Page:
A long time ago--after we'd been married a couple years but less than five--we hosted an international visitor for dinner during the holiday season. Although we'd spent the previous year abroad, we'd never before been stateside and on our own for the holidays, and I mentioned this to our visitor. "I'm going to miss not going home," I said, much to our visitor's astonishment. "You are here," he said. "Your husband is here," he said, pointing to Alpay. "And your cat, too," he said, pointing to our beloved Mau-Mau. "You are home."
I, of course, had meant my parents' home, but he had a point. Home is where you live. You don't "go home" for the holidays, unless you are in some transitional living arrangement, say college, for instance. But even then, as an adult, one has both the pleasure and an obligation, if only to oneself, to develop one's own traditions. In doing so, there's the opportunity to reprise favorite family traditions while creating new ones, resulting in a customized combination that suits the unique circumstances of your life.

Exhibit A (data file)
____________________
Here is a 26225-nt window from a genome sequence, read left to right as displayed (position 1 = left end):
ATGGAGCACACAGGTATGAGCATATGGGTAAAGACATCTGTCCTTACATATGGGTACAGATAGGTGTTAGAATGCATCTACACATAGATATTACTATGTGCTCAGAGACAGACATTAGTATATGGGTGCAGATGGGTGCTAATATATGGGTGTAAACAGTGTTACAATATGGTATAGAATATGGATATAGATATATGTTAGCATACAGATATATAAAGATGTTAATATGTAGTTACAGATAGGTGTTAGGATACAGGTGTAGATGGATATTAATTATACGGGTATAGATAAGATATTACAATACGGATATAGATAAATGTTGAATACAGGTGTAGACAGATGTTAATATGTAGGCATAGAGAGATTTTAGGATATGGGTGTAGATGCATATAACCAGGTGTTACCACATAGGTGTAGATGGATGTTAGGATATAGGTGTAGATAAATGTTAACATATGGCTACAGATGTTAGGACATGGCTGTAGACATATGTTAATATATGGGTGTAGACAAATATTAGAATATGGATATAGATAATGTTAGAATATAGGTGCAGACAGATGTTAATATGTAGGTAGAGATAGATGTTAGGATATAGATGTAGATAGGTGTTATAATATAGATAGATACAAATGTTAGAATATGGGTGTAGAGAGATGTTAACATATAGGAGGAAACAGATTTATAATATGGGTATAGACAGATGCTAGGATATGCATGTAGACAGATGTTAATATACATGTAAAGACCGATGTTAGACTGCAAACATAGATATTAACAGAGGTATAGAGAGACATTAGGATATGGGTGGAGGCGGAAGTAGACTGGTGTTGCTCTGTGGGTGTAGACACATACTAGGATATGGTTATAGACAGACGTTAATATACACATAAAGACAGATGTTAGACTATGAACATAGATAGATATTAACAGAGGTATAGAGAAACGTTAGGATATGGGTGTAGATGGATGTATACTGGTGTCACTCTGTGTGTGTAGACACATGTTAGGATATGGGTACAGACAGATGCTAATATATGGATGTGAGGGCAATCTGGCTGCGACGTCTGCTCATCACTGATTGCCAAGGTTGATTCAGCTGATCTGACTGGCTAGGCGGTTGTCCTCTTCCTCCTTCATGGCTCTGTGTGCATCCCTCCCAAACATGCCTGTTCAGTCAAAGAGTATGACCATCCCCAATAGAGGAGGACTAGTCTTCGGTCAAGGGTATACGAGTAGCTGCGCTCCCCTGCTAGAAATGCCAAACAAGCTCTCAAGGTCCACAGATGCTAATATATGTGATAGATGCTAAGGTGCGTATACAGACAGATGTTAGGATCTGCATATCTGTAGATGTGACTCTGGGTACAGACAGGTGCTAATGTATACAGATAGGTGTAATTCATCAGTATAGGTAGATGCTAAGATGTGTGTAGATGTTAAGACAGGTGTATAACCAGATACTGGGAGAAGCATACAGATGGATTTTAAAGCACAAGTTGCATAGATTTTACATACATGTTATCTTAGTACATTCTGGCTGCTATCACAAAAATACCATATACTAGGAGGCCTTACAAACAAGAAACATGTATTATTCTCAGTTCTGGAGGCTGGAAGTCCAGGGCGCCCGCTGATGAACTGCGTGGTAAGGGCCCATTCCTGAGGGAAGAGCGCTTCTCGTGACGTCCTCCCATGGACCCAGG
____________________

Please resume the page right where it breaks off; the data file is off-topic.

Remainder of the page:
What to eat, and when, when to open gifts, what days to celebrate and how, what rituals are meaningful to you--these are among the decisions to be made. It took several years to develop our traditions: a midnight meal of borscht and pierogies; a morning breakfast of homemade Scandinavian stolen; presents exchanged on New Year's day; a freshly-cut tree and yearly addition to the ornament collection my mother started for me in 1980. I keep a record of these ornaments by the year, and love the ritual of wrapping them in brightly-colored tissue paper once the season is over, the better to enjoy them anew the following year. "It's like unwrapping presents!" my friend Sabrina said today as we made our way through the enormous box of ornaments. Last year, saddened by the failing health of the elderly Mau-Mau, Alpay and I skipped the tree and did no pre-holiday entertaining. This year, our first without the Mau, we watched the kittens discover the joy of swatting the peach-colored bulbs we got the year we had our international visitor, when Mau-Mau himself was still a kitten. Traditions, I realized, help ease transitions. Traditions honor the past while celebrating the present, and in that way, they are a gift, indeed.